I always heard stories of the past. The struggles our people here in North Carolina and abroad suffered. I heard stories of the Tuscarora War in North Carolina, the bloodiest battle in our state’s history. I heard about the conscription of our people at Fort Fisher, one of the reasons Henry Berry Lowry and his allies rose up to fight colonial leaders. As an adult, I heard about residential schools from those who had family who were forced to attend them — they call them “residential school survivors”.
Of course those times in history have always bothered me, but never more than 2021. For the first time in my life I feel myself fighting between retribution and peace, something I feel a lot are struggling with, especially fellow indigenous people.
I recently drove through Fort Fisher, once a confederate stronghold during the Civil War, only built because our Native men and other men of color were forced to do so, through conscription. If they resisted, they were arrested and jailed.
As a child I heard stories about how men were worked to death to build Fort Fisher. As I rode through the area, I saw many families having picnics, smiling, enjoying their time. It made me angry, something I’m not used to feeling so raw. I wondered if that’s how Black folks feel when they see weddings at plantations. Places where horrific things happened to their ancestors.
I promised myself that in 2021 I was not going to hide my feelings. I would feel how I felt and be honest about it, both with myself and others. I told myself that we are entitled to our feelings and when we bury how we truly feel about something, the person it hurts the most is ourselves.
As Native people we’ve seen atrocious parts of the past covered up or simply not covered at all. Back in May, media reports said that the number of children’s bodies at residential schools could be “as high as” 6,000. Recently the total number of children’s bodies found rose to 6,128. They’ve searched only 20 residential schools, there’s hundreds more yet to be searched in the U.S. and Canada. These were children as young as three years old, with hopes, dreams, favorite colors, favorite foods and just learning the freedom of walking and running on their own.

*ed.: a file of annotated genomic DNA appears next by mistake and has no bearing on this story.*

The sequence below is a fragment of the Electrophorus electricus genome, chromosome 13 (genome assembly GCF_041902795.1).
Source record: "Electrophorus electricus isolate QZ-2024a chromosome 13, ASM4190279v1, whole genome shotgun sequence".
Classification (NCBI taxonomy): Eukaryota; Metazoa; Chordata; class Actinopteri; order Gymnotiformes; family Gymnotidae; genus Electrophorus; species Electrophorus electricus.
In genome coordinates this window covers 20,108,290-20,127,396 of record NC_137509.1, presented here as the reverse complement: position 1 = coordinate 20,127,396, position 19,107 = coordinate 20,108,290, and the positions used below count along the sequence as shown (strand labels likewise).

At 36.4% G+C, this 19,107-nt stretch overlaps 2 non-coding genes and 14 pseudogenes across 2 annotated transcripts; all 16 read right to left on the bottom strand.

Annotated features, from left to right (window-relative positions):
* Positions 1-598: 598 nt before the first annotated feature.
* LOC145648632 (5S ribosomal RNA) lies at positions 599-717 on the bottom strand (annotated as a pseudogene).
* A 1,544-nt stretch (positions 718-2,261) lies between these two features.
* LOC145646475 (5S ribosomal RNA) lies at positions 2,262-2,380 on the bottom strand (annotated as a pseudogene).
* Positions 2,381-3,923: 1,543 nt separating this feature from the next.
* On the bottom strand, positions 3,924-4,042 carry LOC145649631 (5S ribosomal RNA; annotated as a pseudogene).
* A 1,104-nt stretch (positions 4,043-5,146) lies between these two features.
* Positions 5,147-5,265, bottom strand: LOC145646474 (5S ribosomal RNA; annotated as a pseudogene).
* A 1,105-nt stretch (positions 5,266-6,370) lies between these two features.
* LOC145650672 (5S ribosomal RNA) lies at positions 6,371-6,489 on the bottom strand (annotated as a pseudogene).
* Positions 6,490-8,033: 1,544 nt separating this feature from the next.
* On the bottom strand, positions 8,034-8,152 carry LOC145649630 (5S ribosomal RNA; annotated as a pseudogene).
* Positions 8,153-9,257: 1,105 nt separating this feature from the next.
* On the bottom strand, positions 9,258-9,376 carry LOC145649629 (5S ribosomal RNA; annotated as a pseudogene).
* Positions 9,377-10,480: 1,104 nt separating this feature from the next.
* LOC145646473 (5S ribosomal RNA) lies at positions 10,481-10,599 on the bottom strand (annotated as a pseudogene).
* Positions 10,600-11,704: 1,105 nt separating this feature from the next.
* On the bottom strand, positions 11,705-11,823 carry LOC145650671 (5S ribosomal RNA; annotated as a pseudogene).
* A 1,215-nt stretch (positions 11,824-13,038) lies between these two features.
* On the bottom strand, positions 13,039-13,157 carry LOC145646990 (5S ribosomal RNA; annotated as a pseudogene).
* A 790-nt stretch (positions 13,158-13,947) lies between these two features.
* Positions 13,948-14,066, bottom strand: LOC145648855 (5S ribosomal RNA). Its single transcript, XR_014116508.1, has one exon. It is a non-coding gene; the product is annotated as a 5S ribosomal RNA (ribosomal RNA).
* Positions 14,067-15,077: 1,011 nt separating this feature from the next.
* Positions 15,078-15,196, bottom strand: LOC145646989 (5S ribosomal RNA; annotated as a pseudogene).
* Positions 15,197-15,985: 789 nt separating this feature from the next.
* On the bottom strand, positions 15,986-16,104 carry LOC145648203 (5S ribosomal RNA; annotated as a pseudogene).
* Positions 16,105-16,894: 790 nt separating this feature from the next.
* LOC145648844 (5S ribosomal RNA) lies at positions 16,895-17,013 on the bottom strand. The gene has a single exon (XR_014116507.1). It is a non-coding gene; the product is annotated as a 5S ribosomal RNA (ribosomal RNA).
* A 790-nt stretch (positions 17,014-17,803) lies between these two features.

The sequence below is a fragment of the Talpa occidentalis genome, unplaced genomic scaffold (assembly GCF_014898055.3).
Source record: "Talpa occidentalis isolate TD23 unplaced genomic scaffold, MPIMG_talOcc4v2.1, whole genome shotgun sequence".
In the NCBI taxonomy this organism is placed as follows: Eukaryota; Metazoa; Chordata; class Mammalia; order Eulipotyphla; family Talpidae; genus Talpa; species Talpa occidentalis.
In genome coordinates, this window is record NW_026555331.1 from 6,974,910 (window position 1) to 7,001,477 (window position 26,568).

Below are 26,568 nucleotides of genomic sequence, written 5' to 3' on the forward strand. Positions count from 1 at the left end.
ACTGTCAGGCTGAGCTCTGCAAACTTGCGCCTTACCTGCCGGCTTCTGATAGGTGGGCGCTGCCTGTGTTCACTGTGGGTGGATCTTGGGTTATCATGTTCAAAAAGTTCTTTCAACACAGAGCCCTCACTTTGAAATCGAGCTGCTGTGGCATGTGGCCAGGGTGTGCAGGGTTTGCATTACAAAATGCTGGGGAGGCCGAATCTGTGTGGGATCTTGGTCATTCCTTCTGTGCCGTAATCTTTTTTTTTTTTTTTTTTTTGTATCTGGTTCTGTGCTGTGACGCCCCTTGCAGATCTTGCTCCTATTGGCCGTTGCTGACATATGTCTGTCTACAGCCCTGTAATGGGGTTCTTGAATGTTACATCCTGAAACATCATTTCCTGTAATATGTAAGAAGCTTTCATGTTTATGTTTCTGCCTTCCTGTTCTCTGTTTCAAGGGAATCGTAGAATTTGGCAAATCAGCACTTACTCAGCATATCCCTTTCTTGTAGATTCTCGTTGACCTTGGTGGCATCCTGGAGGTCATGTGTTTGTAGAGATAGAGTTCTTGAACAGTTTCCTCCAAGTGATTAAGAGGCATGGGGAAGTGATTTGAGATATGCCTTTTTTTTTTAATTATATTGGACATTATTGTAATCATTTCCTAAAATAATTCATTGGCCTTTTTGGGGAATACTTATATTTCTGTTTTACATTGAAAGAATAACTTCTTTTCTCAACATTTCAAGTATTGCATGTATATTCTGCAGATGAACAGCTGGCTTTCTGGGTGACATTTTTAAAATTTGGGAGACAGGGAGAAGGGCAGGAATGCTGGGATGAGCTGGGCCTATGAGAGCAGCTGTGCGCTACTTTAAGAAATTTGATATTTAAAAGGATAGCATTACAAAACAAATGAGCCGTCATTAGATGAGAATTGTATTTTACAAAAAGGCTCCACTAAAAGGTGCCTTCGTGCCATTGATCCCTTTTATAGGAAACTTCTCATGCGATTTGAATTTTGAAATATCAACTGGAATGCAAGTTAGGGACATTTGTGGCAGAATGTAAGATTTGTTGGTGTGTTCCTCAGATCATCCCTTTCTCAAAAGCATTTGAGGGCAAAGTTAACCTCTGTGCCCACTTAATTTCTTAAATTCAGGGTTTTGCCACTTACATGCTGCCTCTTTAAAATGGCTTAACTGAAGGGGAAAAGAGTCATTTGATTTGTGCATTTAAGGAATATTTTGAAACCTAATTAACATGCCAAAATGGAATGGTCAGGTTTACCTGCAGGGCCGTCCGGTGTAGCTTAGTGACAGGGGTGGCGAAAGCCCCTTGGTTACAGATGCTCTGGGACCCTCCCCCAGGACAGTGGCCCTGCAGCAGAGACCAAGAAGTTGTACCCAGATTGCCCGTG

When our children’s bodies are found…no coverage. When our women go missing…no coverage. When our men are shot by police…no coverage. The public doesn’t know much about residential schools, or much about our history. But they do think they know our history and culture. They think we live in teepees, even though here in North Carolina many of our people lived in longhouses. They think we hunted buffalo, though in this state we did a lot of fishing and trapping, no buffalo here. They think we have long, straight black hair, even though in this state many Natives have curly hair.
As we turn the corner of the end of the world as we know it, we straddle the precipice of a new time, a new understanding. A time when the veil is lifted and we’re forced to come to terms with the past, present and what could have been the future.
I know for many non-Native people who had not been aware of residential schools and our true history before, that have recently been made aware, I see them suspended in time. Like the Hanged Man tarot card. Unsure of how to move.
Eddy Charlie, a survivor of the Kuper Island Residential School says in reference to the residential school issue: “Don’t try to see what can [you] do. We want people to hear this story for us. It’s not a fairy tale. It’s not something from one of the Stephen King novels. This truly, really happened to 150,000 children.”
Perhaps being suspended in time is exactly where you need to be, because in that stillness is where we have the most growth. In the stillness you can digest the truth and instead of stepping forward in a way that you feel is safe, you will step forward in empathy and understanding. The right place to be.
This Indigenous Peoples’ Day, instead of catapulting yourself into action, step back and sit in the silence. Allow yourself the time to truly understand the past and present, and when you do that, you become a true ally.